Originally published readingterminalmarket.org March 2017
It’s a little early in the year for a Shore boardwalk stroll or county fair excursion but you can go there gastronomically right now at the Market’s new Fox & Son.
It’s the first gourmet corn dog restaurant in Philly, if not the world, and the only stand in the Market to be totally gluten-free.
You might expect the owners of a stand featuring corn dogs, cheese curds and poutine to come from the Midwest or Quebec, where these kinds of fair foods are king. But it was actually more of a strategic decision by co-owners Rebecca Foxman and Zeke Ferguson, both Pennsylvania natives formerly of the Market’s Valley Shepherd cheese stand, and Foxman’s former culinary school classmate, Kevin Kwan, originally of Seattle. (The stand name is a portmanteau word formed from Foxman and Ferguson’s last names.)
“We didn’t want to compete with what other vendors were selling,” Foxman explained. “We also wanted to make things that were easy to produce in large quantities with high quality.”
Quality? Corn dogs? That phrase might seem oxymoronic if your only experience of this food is from the supermarket freezer case (quite possible, if you’ve always lived on the East Coast). But Foxman says people who have enjoyed fresh-made ones at county fairs who stumble on the stand squeal with delight.
Anyone who has enjoyed one of the grilled cheese sandwiches at Valley Shepherd’s MeltKraft stand-within-a-stand has already experienced Foxman’s ability to elevate a humble dish. Fox & Son does this for corn dogs with Dietz & Watson (pork and beef), Hebrew National (kosher), Kunzler (turkey) or Lightlife (tofu) franks but also with sauces and add-ins not found at the typical fair corn dog stand. The Sweet Potato corn dog has real mashed sweet potato incorporated into the corn batter. The cheese in the housemade queso sauce adorning the Cheddar Jalapeno dog has been aged for three years.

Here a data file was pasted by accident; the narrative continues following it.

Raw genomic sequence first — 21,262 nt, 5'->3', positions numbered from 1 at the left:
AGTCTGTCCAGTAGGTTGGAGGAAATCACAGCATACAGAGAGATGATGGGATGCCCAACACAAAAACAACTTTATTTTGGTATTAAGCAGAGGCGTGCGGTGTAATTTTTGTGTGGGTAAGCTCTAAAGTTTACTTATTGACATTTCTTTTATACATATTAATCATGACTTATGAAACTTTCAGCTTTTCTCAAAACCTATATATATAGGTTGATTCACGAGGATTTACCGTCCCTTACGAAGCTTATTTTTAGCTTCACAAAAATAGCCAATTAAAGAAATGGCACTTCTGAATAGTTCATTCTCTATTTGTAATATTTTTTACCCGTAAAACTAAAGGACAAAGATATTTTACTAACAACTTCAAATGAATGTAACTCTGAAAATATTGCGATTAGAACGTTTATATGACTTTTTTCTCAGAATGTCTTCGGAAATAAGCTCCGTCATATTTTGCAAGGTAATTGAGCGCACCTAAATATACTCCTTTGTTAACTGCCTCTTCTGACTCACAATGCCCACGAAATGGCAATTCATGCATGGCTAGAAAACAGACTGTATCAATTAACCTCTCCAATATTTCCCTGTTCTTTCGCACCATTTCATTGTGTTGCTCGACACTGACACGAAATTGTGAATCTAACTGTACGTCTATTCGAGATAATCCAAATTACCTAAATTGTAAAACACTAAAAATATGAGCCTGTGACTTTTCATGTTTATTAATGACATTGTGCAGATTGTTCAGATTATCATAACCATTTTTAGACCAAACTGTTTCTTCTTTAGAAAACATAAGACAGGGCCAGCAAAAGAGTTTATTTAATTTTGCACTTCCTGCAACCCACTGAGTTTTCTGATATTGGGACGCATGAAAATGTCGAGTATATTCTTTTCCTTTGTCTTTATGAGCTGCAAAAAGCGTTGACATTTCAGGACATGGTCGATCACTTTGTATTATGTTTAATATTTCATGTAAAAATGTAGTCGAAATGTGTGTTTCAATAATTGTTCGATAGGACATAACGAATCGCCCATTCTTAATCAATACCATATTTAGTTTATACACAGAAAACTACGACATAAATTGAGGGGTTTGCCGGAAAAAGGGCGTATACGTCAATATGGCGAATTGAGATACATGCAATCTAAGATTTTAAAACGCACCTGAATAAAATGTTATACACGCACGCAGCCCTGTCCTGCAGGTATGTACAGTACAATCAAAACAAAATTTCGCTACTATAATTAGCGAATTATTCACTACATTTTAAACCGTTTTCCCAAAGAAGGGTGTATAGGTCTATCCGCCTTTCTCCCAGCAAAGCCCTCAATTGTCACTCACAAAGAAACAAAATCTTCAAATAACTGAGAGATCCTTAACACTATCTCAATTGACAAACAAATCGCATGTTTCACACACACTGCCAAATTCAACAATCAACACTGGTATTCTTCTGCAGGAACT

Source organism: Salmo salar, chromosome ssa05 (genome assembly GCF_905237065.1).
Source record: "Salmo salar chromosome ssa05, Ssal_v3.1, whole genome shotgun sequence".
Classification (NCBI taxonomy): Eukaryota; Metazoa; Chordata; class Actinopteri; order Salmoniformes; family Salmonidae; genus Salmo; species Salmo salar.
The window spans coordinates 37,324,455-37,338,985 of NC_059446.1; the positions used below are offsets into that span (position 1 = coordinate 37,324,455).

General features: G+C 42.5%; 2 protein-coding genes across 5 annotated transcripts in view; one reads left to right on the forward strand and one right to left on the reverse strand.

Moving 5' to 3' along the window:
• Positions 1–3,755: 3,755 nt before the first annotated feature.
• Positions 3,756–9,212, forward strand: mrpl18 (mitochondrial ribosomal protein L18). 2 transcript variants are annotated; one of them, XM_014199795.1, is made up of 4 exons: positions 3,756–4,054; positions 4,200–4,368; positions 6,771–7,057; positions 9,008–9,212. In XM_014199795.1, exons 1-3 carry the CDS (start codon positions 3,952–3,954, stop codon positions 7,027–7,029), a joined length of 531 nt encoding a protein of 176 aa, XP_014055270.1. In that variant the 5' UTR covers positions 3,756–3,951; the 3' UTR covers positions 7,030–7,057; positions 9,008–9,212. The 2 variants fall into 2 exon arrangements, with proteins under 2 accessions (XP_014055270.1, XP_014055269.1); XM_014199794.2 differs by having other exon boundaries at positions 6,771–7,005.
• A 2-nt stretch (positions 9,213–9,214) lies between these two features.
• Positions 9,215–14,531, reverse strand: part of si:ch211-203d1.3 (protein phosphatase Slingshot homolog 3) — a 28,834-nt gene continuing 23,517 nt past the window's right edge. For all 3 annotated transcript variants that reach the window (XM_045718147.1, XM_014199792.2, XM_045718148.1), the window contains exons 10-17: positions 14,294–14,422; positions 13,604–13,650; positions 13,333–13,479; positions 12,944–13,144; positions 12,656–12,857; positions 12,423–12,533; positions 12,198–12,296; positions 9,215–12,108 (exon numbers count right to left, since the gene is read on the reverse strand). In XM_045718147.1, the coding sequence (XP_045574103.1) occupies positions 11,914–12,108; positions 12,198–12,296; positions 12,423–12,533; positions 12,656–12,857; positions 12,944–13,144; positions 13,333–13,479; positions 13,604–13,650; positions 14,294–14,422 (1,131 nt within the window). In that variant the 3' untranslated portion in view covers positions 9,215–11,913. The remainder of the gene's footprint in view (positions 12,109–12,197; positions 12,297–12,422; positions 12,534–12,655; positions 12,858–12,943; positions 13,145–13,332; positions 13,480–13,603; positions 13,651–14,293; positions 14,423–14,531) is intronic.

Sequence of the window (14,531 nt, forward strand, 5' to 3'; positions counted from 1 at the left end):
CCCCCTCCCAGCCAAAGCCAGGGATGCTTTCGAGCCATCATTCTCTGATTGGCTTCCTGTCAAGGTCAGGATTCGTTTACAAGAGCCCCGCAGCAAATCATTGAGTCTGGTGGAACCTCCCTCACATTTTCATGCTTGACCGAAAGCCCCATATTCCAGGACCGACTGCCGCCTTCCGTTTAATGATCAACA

These are two survivors from a spreadsheet of more than 40 corn dog ideas and recipes the partners tested and/or discussed. (One corn dog incorporating scrapple got scratched because of preparation difficulties; a fish-sauce-containing Asian corn dog loved by all three partners was deemed too esoteric to sell big, though Ferguson says it may yet show up on the menu as a special).
Although it’s rare to see corn dogs or funnel cakes on a local restaurant menu, they’re familiar to many locals. Not so cheese curds, which require more explanation, says Foxman. She compares them to mozzarella sticks: “If you like fried mozzarella sticks, you’ll probably like fried cheese curds.” Custom-made for them by Chester Springs’ Birchrun Hills Farm, the curds are also sold fresh by the pound and atop hand-cut French fries with gravy to make the classic Canadian poutine.
The cheeseburger fries (topped with ground beef, cheddar, lettuce, tomato, onion and the Big Mac-like sauce Royale) sell even better.
Also on the menu: chili, funnel cakes, fresh-squeezed lemonade, organic soda, and cole slaw. The latter is a peanut-butter-containing style Foxman fell in love with while on a food scouting trip to the Texas State Fair in the fall. But Foxman’s menu favorite are fries topped with ranch powder. Despite their simplicity or perhaps because of it, they’re “very addictive,” Foxman says.
Fox & Son is not the only Market stand with hand-cut fries (Dutch Eating Place, Down Home Diner and Molly Malloy’s are others) but it is the only stand where they’re guaranteed to be gluten-free (because they are made in a dedicated gluten-free fryer). This has made Fox & Son a magnet for celiac sufferers, who have comprised as many as half of the stand’s early customers.
“We’ve actually seen tears,” says Foxman, not of dissatisfaction but of joy from people who for the first time since their diagnosis, see the whole world of fried food opening up to them once again.
Fox & Son, Avenue C and 4th Avenue, 10:30 a.m.-6 p.m. Mon.-Fri., 10 a.m.-6 p.m. Sat. and 10 a.m.-5 p.m. Sun., 215-372-7935, www.foxandsonphilly.com.